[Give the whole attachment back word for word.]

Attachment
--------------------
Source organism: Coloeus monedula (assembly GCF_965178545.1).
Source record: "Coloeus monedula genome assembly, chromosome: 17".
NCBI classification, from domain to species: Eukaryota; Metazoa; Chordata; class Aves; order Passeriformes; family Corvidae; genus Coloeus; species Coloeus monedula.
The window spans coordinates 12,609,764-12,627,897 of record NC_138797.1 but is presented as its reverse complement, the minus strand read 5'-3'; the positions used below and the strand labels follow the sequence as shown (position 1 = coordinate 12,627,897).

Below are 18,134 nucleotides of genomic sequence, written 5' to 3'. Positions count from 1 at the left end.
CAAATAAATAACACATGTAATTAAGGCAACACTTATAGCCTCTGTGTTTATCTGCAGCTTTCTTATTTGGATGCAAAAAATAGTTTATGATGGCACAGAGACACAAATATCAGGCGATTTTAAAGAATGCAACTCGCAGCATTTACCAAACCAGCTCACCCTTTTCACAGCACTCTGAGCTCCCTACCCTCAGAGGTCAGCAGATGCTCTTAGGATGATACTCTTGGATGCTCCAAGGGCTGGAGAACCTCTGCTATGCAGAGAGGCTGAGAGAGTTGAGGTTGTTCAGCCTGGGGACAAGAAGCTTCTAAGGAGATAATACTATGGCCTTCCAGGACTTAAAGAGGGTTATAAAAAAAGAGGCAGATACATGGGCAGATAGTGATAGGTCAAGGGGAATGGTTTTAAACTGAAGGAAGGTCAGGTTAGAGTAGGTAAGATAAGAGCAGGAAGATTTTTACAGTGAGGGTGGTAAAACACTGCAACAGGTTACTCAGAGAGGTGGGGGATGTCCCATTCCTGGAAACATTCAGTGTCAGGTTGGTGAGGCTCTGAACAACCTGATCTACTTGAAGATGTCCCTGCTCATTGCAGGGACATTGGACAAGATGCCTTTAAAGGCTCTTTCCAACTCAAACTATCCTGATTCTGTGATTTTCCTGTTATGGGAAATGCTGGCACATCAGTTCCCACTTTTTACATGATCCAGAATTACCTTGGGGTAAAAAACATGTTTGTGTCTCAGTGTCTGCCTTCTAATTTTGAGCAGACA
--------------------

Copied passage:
Source organism: Coloeus monedula (assembly GCF_965178545.1).
Source record: "Coloeus monedula genome assembly, chromosome: 17".
NCBI classification, from domain to species: Eukaryota; Metazoa; Chordata; class Aves; order Passeriformes; family Corvidae; genus Coloeus; species Coloeus monedula.
The window spans coordinates 12,609,764-12,627,897 of record NC_138797.1 but is presented as its reverse complement, the minus strand read 5'-3'; the positions used below and the strand labels follow the sequence as shown (position 1 = coordinate 12,627,897).

Below are 18,134 nucleotides of genomic sequence, written 5' to 3'. Positions count from 1 at the left end.
CAAATAAATAACACATGTAATTAAGGCAACACTTATAGCCTCTGTGTTTATCTGCAGCTTTCTTATTTGGATGCAAAAAATAGTTTATGATGGCACAGAGACACAAATATCAGGCGATTTTAAAGAATGCAACTCGCAGCATTTACCAAACCAGCTCACCCTTTTCACAGCACTCTGAGCTCCCTACCCTCAGAGGTCAGCAGATGCTCTTAGGATGATACTCTTGGATGCTCCAAGGGCTGGAGAACCTCTGCTATGCAGAGAGGCTGAGAGAGTTGAGGTTGTTCAGCCTGGGGACAAGAAGCTTCTAAGGAGATAATACTATGGCCTTCCAGGACTTAAAGAGGGTTATAAAAAAAGAGGCAGATACATGGGCAGATAGTGATAGGTCAAGGGGAATGGTTTTAAACTGAAGGAAGGTCAGGTTAGAGTAGGTAAGATAAGAGCAGGAAGATTTTTACAGTGAGGGTGGTAAAACACTGCAACAGGTTACTCAGAGAGGTGGGGGATGTCCCATTCCTGGAAACATTCAGTGTCAGGTTGGTGAGGCTCTGAACAACCTGATCTACTTGAAGATGTCCCTGCTCATTGCAGGGACATTGGACAAGATGCCTTTAAAGGCTCTTTCCAACTCAAACTATCCTGATTCTGTGATTTTCCTGTTATGGGAAATGCTGGCACATCAGTTCCCACTTTTTACATGATCCAGAATTACCTTGGGGTAAAAAACATGTTTGTGTCTCAGTGTCTGCCTTCTAATTTTGAGCAGACA